Free ketchup, mustard packets dominate new weight-loss program

Two days after filing for Chapter 11 bankruptcy, Atkins Nutritionals, Inc., said today that although its low-carb diet had lost its luster, the company was introducing what it called “a low-cash diet guaranteed to melt those pounds away.”

At Atkins headquarters, company spokesman Dalton Pankow said that the company’s financial woes had inspired the new low-cash diet, which he said was based on a very simple principle: “Essentially, once you’re on the diet, you don’t eat anything that costs money.”

As a result, Pankow explained, “The diet is low on carbs, but it is also low on protein and pretty much everything else.”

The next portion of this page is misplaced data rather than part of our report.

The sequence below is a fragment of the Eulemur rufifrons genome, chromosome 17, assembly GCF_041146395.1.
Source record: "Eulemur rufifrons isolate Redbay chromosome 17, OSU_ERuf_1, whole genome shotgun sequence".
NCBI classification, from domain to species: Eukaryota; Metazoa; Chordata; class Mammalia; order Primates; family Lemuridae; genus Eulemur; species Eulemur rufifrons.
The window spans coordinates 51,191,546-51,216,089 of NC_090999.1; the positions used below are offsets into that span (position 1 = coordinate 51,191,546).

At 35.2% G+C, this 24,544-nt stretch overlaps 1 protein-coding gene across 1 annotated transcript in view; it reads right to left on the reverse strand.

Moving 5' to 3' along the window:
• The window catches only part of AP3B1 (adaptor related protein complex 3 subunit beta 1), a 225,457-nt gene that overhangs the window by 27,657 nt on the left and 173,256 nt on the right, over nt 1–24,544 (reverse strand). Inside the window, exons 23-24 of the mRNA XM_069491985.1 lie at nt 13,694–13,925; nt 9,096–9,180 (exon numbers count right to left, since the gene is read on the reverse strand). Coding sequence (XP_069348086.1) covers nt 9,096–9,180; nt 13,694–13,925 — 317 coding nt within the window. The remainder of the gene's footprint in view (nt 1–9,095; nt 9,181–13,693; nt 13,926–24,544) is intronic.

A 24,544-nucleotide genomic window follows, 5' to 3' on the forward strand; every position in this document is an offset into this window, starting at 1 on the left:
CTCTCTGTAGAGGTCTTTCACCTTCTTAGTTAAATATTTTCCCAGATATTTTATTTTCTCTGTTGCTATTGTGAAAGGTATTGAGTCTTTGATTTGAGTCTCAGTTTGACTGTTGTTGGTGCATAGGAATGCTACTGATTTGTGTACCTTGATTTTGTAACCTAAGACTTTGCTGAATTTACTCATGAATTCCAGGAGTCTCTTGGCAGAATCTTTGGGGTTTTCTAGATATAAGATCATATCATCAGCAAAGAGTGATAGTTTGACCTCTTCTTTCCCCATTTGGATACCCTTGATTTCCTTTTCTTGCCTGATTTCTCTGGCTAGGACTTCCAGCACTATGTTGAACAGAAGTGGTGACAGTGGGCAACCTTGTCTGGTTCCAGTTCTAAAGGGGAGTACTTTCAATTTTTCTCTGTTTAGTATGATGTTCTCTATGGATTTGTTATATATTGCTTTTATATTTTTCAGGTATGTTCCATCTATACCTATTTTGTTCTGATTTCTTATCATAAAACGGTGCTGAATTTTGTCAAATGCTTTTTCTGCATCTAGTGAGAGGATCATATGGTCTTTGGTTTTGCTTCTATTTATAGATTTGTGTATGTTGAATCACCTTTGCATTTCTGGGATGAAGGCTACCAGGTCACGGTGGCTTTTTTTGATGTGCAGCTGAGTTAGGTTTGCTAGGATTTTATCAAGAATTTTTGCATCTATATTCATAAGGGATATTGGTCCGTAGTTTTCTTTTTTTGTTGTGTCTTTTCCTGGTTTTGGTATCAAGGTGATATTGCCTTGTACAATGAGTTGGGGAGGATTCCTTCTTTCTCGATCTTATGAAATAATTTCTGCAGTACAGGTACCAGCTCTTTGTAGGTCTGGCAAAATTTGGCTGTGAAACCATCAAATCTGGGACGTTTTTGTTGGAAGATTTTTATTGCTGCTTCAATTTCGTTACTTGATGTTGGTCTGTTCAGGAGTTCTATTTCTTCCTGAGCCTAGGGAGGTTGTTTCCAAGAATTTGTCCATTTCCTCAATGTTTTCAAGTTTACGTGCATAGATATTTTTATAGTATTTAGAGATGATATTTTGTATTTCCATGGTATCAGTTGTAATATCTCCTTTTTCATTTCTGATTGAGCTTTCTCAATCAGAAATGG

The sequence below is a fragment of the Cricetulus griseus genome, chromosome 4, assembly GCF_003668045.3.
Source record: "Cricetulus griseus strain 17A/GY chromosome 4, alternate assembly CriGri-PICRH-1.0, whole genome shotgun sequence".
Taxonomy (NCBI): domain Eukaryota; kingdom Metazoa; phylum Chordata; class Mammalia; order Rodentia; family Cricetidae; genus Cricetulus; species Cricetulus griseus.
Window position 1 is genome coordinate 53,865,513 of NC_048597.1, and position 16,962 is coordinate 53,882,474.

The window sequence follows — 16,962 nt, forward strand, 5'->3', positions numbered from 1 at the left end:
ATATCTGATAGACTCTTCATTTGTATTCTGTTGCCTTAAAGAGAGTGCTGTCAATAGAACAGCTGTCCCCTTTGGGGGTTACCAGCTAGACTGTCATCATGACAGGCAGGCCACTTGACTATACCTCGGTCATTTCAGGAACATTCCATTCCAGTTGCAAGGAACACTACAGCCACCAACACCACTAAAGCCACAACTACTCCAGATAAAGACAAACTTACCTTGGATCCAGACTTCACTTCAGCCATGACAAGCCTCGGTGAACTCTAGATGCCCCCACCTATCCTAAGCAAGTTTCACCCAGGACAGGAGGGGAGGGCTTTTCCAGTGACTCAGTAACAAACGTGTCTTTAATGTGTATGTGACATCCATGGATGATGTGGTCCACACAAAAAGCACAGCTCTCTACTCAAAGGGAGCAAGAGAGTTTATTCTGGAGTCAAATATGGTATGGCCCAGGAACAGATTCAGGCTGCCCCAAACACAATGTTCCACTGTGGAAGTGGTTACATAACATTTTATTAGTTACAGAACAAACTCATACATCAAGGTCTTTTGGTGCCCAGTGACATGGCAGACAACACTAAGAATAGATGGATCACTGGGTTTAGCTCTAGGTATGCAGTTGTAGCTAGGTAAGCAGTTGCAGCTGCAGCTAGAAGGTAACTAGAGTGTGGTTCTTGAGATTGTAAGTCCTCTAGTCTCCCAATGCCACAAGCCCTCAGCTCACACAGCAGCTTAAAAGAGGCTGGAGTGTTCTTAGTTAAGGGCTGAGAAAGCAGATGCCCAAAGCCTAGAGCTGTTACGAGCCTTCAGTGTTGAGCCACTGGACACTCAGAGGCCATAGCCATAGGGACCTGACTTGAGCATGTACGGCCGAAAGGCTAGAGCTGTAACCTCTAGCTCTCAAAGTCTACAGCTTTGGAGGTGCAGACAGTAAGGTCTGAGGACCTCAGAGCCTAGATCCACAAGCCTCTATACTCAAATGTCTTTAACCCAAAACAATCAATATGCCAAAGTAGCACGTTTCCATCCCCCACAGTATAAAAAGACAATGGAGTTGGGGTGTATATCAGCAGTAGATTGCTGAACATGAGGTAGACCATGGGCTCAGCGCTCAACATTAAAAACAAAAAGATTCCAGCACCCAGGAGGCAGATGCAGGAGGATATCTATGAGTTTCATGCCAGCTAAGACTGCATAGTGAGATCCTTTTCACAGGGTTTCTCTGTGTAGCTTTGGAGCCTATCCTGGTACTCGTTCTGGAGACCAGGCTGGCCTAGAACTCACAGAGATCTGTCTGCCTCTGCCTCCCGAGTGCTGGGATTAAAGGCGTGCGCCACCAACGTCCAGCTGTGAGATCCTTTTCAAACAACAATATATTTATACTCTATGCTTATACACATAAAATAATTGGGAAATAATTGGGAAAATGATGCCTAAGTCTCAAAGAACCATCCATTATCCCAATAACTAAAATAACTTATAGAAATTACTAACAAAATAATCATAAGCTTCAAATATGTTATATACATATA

Showing a newly reconfigured Atkins food pyramid, Pankow said that dieters on the new low-cash weight-loss program would eat mainly free ketchup and mustard packets foraged from fast-food restaurants like McDonald’s and Burger King.

“And at the end of the first week, to celebrate you have a packet of relish for dessert,” Pankow added.

While dieticians studying Atkins’ newest fad diet said that the low-cash regimen might help dieters lose weight in the short run, Wall Street questioned how the program could help return Atkins to financial health, since the new diet does not involve any money changing hands.

“That’s the part we’re still trying to figure out,” Pankow told reporters. “In the meantime, would any of you care for a delicious ice cube?”

Elsewhere, United Airlines said that their employees would no longer be entitled to a pension but that they would be offered a light snack for purchase on all domestic flights.

Andy Borowitz writes a daily humor column at